Hope this makes a much sense to you as your comments did to me.
Cheers buddy smile.gif


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AK Rich
post Apr 2 2016, 05:59 PM
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I have to agree with Ken. But if you want to focus on 3 different things to practice. Rather than trying to split your practice session into 3 areas, why not dedicated each session to one of the 3 and alternate daily?
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klasaine
post Apr 2 2016, 06:04 PM
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Yes, that makes sense ... from the standpoint that you have a personal 'goal' (the REC).
AK Rich's above advice is also excellent.
Music isn't a horse race. If you're really inspired (which is a gift) to work on your theory and improv - put the REC aside for awhile.
A compromise would be to learn one technique in the Petrucci lesson that you dig and focus on it within your improv practice.

*That's how I 'accomplish' learning, utilizing and finally incorporating a new technique or concept into my playing. I find one element ... and force it into everything I do for a few days or even weeks. I back off when I get it and it feels natural. When it feels like mine as opposed to the person I stole it from.

As technical as music 'can' be ... it's still an art. Inspiration in art (as well as science) is non-linear. Don't lose track of that.

This post has been edited by klasaine: Apr 2 2016, 07:41 PM


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Gabriel Leopardi
post Apr 2 2016, 07:15 PM
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Fantastic words by klasaine.

However if you still feel that you need to work on that stuff that you are missing, these are different possible solutions that come to mind to solve your current situation/feeling Phil:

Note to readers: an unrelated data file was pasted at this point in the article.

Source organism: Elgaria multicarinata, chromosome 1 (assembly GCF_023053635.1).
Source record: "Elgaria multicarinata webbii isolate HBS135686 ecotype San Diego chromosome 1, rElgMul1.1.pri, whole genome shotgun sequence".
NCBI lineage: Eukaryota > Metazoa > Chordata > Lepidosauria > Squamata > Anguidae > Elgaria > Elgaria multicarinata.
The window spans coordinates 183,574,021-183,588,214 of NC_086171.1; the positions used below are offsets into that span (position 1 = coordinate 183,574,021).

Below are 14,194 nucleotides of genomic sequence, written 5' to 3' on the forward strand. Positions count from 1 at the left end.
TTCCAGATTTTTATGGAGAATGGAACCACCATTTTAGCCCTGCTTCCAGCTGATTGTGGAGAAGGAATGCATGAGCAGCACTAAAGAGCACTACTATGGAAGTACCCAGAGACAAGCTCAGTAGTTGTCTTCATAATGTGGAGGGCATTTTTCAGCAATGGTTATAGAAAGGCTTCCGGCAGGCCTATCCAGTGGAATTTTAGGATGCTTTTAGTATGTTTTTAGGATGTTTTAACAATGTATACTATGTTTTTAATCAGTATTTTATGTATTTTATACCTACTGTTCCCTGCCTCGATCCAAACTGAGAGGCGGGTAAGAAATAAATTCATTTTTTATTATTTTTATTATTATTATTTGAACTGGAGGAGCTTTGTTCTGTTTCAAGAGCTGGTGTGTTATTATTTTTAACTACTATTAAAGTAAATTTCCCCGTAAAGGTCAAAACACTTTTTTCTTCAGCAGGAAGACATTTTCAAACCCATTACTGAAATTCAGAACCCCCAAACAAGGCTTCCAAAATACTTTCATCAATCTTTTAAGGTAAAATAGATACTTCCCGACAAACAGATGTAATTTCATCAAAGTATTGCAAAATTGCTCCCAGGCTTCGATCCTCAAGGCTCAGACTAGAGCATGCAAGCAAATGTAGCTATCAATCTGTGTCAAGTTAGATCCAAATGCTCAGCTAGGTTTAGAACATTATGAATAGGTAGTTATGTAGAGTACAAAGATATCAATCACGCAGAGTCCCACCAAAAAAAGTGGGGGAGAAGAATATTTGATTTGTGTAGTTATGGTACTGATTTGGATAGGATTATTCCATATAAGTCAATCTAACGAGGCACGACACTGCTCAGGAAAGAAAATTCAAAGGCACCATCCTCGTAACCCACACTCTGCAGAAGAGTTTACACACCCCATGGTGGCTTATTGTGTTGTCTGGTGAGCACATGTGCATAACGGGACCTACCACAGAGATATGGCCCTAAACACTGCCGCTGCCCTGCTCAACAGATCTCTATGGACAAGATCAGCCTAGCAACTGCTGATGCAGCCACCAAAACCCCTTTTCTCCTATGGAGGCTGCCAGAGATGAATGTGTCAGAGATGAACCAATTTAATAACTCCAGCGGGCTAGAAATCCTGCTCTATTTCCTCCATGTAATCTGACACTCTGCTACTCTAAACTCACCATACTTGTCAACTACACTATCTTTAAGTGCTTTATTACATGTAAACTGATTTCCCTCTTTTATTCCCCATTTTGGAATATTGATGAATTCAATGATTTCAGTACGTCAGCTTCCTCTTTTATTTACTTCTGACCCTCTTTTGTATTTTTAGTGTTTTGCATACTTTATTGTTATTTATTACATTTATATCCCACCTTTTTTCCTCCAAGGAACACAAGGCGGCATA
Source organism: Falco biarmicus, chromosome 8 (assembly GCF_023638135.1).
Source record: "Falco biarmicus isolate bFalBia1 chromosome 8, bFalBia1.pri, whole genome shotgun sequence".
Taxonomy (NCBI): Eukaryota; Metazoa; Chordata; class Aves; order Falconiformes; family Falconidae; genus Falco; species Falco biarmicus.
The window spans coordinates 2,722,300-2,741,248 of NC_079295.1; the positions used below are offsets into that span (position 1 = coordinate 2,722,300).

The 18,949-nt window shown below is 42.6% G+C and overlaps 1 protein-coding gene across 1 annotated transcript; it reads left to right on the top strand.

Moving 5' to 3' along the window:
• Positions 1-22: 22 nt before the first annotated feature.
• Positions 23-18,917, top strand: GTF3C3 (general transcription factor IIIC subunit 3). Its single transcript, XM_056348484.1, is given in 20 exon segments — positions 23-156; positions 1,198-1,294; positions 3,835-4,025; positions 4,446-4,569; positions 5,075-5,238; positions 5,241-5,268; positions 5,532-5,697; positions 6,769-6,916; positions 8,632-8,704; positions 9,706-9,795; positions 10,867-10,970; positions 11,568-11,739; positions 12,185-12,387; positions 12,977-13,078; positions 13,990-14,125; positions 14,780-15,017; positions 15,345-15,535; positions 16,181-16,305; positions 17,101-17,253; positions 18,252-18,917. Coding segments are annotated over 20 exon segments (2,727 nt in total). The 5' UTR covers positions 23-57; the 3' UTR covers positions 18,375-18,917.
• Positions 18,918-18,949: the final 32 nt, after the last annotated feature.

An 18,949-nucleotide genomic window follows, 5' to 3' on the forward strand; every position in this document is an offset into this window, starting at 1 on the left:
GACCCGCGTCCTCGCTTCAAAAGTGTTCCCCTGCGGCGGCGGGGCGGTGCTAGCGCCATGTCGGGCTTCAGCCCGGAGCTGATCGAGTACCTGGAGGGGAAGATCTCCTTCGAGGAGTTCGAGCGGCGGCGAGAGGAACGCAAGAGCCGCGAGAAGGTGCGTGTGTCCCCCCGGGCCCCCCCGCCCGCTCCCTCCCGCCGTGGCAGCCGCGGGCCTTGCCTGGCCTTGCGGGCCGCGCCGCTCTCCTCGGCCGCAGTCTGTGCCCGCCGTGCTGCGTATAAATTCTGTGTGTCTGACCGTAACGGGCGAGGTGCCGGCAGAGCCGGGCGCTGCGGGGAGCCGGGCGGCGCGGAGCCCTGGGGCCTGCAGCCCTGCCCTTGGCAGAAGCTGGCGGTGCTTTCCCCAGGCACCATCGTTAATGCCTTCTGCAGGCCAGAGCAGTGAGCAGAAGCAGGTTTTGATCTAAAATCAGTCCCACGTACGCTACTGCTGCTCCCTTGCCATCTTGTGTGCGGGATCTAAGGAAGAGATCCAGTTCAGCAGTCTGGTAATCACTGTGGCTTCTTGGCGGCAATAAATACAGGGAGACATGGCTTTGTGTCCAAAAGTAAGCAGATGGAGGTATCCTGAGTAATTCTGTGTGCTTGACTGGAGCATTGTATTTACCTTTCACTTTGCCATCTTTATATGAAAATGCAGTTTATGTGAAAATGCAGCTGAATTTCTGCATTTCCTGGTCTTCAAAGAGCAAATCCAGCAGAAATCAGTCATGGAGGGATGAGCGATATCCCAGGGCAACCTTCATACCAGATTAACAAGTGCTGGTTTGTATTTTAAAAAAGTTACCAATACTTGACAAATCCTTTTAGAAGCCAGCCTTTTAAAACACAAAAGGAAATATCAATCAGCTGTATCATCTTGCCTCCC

- Dedicate the first 10 minutes of your diary routine to that stuff that you think you should practice, and then go for the enjoyable improvisation section. Don't let the less enjoying part to the end.

- Instead of working on Petrucci's lesson to polish your technique, use the improvisation moment to do it too.

- Work on 1 topic each day.



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Phil66
post Apr 2 2016, 08:58 PM
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QUOTE (AK Rich @ Apr 2 2016, 05:59 PM) *
I have to agree with Ken. But if you want to focus on 3 different things to practice. Rather than trying to split your practice session into 3 areas, why not dedicated each session to one of the 3 and alternate daily?


Thanks Rich,
I have thought about this but then I always think I should practice things daily to improve, otherwise I think that two days off is detrimental but then I suppose that getting stuck into one thing for ages is much much worse rolleyes.gif



QUOTE (klasaine @ Apr 2 2016, 06:04 PM) *